So rather than potentially ruin someone else's set—and start your own with a beet-red face—you might consider starting with a long track or two on CD or USB while you get your gear configured during your own set time. Then again, for people that have done the soundcard set-up routine enough times it can be almost second nature, so the defining factor might be the size of the DJ booth and how much room you have to maneuver. Playing a high-stakes game of Twister with a complete stranger in front of a raucous crowd isn't exactly the most comfortable or dignified way to start (or finish) a set.
When wrapping up your performance, it's a good courtesy to put on a longer track to give the DJ after you some additional time to get their bearing and ensure everything is working correctly for them. There are few things more stressful than finally plugging your headphones into the mixer in front of a big crowd only to find there's barely 30 seconds left of playtime before you need to be mixed in. Instead, leaving at least five minutes of running time on your final track is a good benchmark—and if there are any unorthodox tempo, time signature or other changes in your last track, spare the next DJ the indignity of ignorance and be sure to let them know; by the same token, if there's an important breakdown or other feature of your final track that you want the dance floor to hear unobstructed, let the next DJ know and they ought to respect it.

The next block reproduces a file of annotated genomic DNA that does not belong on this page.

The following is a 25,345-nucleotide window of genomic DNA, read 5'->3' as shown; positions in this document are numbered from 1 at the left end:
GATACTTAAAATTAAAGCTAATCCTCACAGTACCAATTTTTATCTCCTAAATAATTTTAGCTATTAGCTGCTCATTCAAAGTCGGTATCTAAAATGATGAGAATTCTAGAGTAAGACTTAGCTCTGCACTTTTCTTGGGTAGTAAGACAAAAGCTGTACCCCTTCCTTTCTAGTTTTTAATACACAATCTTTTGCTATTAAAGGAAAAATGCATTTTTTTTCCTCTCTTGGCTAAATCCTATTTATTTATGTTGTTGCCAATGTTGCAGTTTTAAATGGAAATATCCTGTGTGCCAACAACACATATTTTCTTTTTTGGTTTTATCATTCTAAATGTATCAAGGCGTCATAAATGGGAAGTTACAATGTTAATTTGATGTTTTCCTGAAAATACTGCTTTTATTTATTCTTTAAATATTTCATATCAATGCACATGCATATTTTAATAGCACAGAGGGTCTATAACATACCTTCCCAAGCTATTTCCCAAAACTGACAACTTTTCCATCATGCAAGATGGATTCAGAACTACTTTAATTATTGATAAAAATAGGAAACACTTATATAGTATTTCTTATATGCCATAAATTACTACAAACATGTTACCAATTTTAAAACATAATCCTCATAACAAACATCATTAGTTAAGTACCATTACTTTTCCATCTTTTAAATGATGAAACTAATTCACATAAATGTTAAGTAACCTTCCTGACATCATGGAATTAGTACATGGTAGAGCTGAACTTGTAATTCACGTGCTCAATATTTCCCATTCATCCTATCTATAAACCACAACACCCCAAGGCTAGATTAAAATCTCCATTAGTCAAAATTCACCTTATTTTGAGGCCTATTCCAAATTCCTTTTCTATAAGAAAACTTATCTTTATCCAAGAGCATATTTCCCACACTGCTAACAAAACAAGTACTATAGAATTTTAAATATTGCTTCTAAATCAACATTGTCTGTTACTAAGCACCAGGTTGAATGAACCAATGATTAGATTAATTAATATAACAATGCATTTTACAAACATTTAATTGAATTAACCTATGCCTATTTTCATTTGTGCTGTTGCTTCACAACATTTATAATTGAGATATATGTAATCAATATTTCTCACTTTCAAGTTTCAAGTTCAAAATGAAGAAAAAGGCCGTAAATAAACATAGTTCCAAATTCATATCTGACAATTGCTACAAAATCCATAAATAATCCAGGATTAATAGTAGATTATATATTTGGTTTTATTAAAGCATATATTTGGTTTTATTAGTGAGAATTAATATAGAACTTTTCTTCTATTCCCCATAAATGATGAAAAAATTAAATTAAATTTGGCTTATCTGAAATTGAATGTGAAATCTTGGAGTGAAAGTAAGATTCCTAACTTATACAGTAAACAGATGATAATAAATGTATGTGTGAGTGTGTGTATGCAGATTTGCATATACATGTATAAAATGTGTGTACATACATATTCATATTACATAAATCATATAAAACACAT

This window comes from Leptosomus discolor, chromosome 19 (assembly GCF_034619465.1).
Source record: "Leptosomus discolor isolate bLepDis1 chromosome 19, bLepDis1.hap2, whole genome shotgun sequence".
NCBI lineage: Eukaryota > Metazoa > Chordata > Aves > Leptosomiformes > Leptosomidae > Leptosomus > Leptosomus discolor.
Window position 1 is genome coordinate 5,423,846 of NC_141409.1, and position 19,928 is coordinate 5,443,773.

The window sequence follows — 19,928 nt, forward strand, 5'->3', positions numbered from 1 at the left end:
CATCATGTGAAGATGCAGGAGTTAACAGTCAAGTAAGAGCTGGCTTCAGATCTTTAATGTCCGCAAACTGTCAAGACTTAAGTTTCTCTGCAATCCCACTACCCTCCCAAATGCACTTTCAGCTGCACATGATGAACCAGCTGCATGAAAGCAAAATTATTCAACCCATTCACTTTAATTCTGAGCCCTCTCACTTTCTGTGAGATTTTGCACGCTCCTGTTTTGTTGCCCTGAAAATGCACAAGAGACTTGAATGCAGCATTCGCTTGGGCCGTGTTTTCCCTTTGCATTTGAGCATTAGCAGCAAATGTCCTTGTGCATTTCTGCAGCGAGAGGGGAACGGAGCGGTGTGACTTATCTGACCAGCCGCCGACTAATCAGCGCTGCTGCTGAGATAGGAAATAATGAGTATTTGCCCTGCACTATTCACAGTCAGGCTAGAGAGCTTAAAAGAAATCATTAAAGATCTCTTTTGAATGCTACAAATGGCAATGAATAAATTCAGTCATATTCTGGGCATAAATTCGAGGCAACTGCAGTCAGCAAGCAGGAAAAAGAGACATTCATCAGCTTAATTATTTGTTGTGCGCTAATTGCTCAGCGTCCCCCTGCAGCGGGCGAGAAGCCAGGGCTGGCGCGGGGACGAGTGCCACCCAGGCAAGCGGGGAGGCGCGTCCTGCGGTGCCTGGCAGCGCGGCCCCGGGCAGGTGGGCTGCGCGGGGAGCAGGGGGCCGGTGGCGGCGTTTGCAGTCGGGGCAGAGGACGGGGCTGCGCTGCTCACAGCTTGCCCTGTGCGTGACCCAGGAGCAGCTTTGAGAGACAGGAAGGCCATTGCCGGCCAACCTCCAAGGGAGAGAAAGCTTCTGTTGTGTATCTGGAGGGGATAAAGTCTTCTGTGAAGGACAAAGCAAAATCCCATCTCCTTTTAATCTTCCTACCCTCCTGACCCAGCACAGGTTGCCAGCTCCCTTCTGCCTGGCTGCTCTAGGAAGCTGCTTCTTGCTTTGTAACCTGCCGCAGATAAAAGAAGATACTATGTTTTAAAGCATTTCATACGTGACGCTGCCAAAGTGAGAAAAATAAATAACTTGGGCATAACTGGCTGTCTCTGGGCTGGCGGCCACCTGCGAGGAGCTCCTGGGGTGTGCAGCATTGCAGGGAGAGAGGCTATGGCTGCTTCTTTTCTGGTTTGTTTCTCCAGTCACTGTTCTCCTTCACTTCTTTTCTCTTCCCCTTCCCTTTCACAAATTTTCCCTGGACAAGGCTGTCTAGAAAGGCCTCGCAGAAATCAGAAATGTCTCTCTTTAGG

Whether or not it's a mixer you're familiar with—but especially if it's a mixer you've never used before—don't be afraid to ask the previous DJ a few questions to make sure you understand the layout and routing; even if it's a model you've used a dozen times before, you want to make sure you understand how they've got everything plugged in.
Now that you've got control of the rig, it's time to calibrate everything for optimal performance.
Using CDJs? Make sure the tempo range and jog adjustments are where you like them. Playing on turntables? Get that tone-arm set up right.
Perhaps most importantly, you'll want to gauge the monitor speaker volume and set it to a healthy level, then adjust your headphone volume accordingly to ensure a good balance between the two; overcompensations in either direction can lead to accelerated hearing loss in the long term and a more difficult time beat-matching in the short term, so this is crucial. If you have a proper dual monitor setup, you might want to switch headphone ears each track you play to maintain a proper balance: right monitor, left earphone; left monitor, right earphone—this way any potential hearing damage will at least be evenly distributed.
You're probably good to go at this point, but with the chaotic nature of a particularly fired-up venue, you never know what might happen. Just make sure you have all your backup materials easily in reach, and a friend or contact at the club ready to help out in case something out of your control goes wrong.
Ready for the best but prepared for the worst, it's finally time to let loose and get into the groove—just don't forget to use the wash closet before you start.